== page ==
It follows that granting MFN status to Cuba would result in Cuba having the same rights of access to the U.S. market as all other countries. In the event Cuba requests access to the sugar trade-rate quota (TRQ), the U.S. would be required to comply with this request pursuant to the WTO rule that all countries with a “‘substantial interest in supplying a product’ be allocated a portion of the TRQ.”
To date, the WTO has used the “10% share” rule to trigger a “substantial interest.”4 This means that countries with the ability to supply at least 10% of the import market are to be considered for allocation. In addition, if countries that supply less than 10% of the import market are given a portion of the TRQ, then all countries capable of providing any portion of the import market share are to be considered. The U.S. has historically assigned part of the TRQ to countries that provided less than 1% of the import share. Thus, even if Cuba is unable to provide 10% of the market for sugar, it would still be considered to have a “substantial interest” and thus would be granted access to the TRQ.
At this point, the U.S. would have several options to determine the TRQ for Cuban sugar and other products. As there have been no recent official trade shares, the U.S. has little recent history on which to base an appropriate TRQ allocation for Cuban products. The U.S. could open a competitive bidding process to reset country-specific quotas, or it could simply reduce current TRQs and provide a portion of the market share to Cuba. It could also increase the overall TRQ for certain products.
As the U.S. has implemented several broad preferential trade programs aimed at increasing economic development throughout the developing world, it seems likely that Cuba could be included in such a program upon the resumption of normal trade relations. The trend seems to be to enter into bilateral or regional free trade agreements as a means of reducing barriers to trade within the principles of the GATT and WTO.
Cuba would also presumably be eligible for membership in the North American Free Trade Agreement (NAFTA), which would allow preferential access to Cuban agricultural products.
The U.S. has implemented several broad preferential trade programs aimed at increasing economic development throughout the developing world. In addition to the preferential trade programs, outlined above, the United States has entered into several free trade agreements. The trend seems to be to enter into such bilateral or regional free trade agreements as a means of reducing barriers to trade.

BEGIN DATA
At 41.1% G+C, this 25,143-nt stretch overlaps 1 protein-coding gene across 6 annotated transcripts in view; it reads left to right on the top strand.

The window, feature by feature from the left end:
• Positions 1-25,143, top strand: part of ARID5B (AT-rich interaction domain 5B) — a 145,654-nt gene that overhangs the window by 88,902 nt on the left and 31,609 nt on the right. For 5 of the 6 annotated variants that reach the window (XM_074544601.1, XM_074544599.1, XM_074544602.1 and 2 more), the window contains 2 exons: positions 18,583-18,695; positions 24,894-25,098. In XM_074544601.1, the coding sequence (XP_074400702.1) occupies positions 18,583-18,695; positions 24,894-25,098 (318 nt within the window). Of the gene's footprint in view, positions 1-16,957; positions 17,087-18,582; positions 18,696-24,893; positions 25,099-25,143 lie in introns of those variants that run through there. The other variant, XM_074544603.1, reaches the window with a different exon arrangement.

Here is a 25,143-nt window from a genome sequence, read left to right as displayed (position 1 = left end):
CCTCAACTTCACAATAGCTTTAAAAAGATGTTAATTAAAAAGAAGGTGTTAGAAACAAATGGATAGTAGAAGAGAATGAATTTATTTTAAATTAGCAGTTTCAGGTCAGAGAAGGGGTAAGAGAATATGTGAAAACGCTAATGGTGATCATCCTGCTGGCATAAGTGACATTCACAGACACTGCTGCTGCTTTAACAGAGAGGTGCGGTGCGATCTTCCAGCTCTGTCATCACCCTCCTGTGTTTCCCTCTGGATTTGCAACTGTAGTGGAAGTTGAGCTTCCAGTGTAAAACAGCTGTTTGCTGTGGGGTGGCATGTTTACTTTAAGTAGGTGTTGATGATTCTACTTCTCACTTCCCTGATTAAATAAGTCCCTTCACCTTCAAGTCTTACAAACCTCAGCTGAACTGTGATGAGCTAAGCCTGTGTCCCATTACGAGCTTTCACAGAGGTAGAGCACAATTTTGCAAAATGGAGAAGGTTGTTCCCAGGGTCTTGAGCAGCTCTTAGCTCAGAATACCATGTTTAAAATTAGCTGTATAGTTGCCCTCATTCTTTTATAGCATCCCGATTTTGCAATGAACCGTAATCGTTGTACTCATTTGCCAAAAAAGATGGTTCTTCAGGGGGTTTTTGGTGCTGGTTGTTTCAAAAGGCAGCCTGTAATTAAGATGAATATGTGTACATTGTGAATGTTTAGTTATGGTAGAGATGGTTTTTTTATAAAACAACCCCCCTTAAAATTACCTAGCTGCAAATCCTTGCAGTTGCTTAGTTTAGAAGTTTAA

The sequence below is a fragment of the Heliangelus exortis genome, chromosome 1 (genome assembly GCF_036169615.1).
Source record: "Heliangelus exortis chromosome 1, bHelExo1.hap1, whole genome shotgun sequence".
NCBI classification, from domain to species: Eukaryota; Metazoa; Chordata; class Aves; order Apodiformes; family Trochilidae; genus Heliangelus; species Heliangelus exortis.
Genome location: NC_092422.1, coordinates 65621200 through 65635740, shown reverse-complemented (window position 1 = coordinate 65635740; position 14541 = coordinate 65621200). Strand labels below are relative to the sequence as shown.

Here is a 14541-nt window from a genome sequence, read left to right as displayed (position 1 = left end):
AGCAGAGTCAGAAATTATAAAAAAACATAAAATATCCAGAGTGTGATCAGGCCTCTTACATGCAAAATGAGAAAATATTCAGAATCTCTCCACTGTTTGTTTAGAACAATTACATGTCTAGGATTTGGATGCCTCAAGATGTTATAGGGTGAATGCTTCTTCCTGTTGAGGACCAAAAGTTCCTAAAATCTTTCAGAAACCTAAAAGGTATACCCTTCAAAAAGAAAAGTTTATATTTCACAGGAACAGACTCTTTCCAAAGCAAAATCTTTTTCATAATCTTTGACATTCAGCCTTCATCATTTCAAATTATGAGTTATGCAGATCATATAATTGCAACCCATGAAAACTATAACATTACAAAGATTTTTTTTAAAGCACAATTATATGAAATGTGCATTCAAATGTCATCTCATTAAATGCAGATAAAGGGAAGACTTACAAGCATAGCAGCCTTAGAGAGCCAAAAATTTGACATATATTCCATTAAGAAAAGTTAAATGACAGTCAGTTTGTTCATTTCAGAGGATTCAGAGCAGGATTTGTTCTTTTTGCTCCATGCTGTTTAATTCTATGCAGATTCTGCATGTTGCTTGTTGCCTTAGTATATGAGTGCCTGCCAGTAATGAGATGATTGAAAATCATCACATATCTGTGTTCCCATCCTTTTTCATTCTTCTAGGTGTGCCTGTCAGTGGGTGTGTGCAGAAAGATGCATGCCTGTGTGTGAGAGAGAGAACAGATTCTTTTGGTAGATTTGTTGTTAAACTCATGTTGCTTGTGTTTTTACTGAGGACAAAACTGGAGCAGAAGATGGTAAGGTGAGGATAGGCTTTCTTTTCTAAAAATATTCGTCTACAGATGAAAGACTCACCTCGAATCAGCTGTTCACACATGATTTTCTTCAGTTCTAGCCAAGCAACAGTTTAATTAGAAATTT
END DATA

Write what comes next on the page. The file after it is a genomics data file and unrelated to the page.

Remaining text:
The U.S. has a history of providing development assistance and preferential trade access to developing countries, particularly to its neighbors in Latin America and the Caribbean. While the U.S. will undoubtedly seek to help stabilize Cuba economically when relations are normalized, it will be constrained by significantly reduced foreign aid budgets. A strong argument could therefore be made that the best means of assisting Cuba at minimal cost to the U.S. would be to implement preferential (including protected) trade access for the island’s products, particularly those such as tobacco which are of agricultural origin and would not compete with products actually grown in the United States.
1. “U.S. Generalized System of Preferences Guidebook,” http://www.ustr.gov/webfm_send/1597, at 20 [“GSP Guidebook”]. See 19 U.S.C. § 2462(b).
2. Id. See 19 U.S.C. § 2462(b).
3. General Agreement on Tariffs and Trade [the “GATT”] at http://www.wto.org/english/docs_e/legal_e/gatt47.pdf. note 1 at Article I.
4. Boughner, Devry S., and Coleman, Jonathan R., “Normalizing Trade Relations with Cuba: GATT-Compliant Options for the Allocation of the U.S. Sugar Tariff-rate Quota,” http://esteyjournal.com/j_pdfs/boughnercoleman3–1.pdf note 2 at 49.